"Investigators from the Jackson County Sheriff's Department and the Jackson County Coroner's Office are conducting a death investigation in rural Murphysboro, Illinois." The KFVS news article I'm quoting from is not unlike many top story news articles one reads about, but this one was different in significant ways. Murphysboro is a sleepy little town seven miles from its more well known neighbor, Carbondale. Carbondale is making national news for being the epicenter of the solar eclipse on Monday, Aug 20. The story of these deaths, however, eclipses the solar eclipse by far because the two who died were dear friends and former parishioners of mine. The article went on to say "people in the neighborhood said the family that lived in the home has been in there for more than two decades but no one seems to know much about them." This statement bothered me, because one could not have been around Murphysboro very long without benefiting from the positive influence of Burl and Brenda Ritcheson. While the investigators are investigating the homicide, let me introduce you to your neighbors.
Burl and Brenda's home was the first place we stayed when coming to Murphysboro to candidate for becoming the pastor of what later was to become Christ Community Church. They treated us like kings and fed us with a brand of homemade cooking that was unique to Southern Illinois. I learned what chicken and dumplins were. Over time, she and some of her other family members who shall go unnamed fattened me up. I scored several invitations to their family gatherings which were a highlight for both eating and fellowship. Burl helped set me up in the first home we rented on 15th St. which was owned by Burl's brother.
Burl was involved in the youth baseball programs in Murphysboro and was a gentle teacher of the game. Burl was a man's man. He was a modern day John Wayne type. Instead of horses, however, he liked cars and doing body work on them. Burl, frankly, intimidated me a little because I wasn't as manly as he was.
One weekend in Murphysboro, we had a friend visiting from Missouri who owned a sports car and invited me to drive it. I had never driven a car with such power and I failed to notice as I came to a side street that there was no stop sign and a car ran into the back of this beautiful brand new car I was driving. And then I remembered Burl. Burl laughed at me when I called and he patiently beat and painted that car until it was in new condition. Burl didn't charge me a dime for the work.
On another occasion, I conducted my first business meeting at the church and there was a controversial issue we were discussing and I took a stand for how I thought we should move forward. My plan passed by one vote. Tension was high as the meeting dismissed and Burl sensed I needed a friend. He asked if he could take me to Dennys in Carbondale. He sat across from me and encouraged me and made me feel like I was a great man of faith and courage for what I had done when he knew I was shaking in my boots.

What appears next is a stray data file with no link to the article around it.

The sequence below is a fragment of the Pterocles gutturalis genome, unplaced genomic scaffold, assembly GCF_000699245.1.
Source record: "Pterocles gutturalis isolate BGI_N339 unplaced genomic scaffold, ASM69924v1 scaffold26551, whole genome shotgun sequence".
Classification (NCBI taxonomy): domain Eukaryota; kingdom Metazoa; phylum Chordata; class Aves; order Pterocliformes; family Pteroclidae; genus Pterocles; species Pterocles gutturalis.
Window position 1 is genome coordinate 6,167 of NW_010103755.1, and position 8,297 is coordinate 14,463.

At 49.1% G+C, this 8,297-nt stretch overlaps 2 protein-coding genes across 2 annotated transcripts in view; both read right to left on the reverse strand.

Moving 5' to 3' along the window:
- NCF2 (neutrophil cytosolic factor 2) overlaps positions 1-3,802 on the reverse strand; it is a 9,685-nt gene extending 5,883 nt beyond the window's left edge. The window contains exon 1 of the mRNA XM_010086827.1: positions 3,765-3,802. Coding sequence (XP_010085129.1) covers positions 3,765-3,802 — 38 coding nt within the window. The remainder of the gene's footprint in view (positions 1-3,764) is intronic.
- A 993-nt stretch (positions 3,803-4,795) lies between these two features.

Brenda was one of five sisters whose families were the backbone of our church. Brenda had a beautiful alto voice and sang in the choir. She could read music and tried to help my wife Melanie learn to sing by note which Melanie says was a losing cause. Brenda was one of the people who helped Murphysboro Christian Academy thrive during its early years. She was a regular performer at the L.A.F.F (Laughter After Fifty Five) club that was run by her sister Mary Jane. Brenda had an infectious laugh and when she laughed she literally cried with actual tears and her face turned red.
Life took some difficult turns for Burl and Brenda. Over time, they drifted apart and eventually divorced and went through some painful years trying to rebuild their lives. During this time, Burl lived near my house. One Summer day he saw my wife stuck in the ditch with our riding lawn mower. Burl saw her, stopped his car, and put the mower back up out of the ditch, got in his car and never said a word. It was definitely a John Wayne moment.
After several years, however, Burl and Brenda realized what they had lost and found love with each other again. Walter Bruggemann says that "in the life of faith, we go from being securely oriented, to painfully disoriented, to surprisingly reoriented. They were in the process of reorienting their lives on the fateful day that their lives were cut short. They were looking forward to their daughter Stephanie returning from Peoria and spending time with their grandchildren.
This story, however, does not end in death, It ends in life eternal. Jesus was not only the "author" of their faith, but he was also the "finisher." I imagine when the roll is called up yonder, Burl and Brenda coming in together as Jesus gets to the B's. "Burl and Brenda" he will say, "Well done!"
These are your neighbors, I really wish you had known them.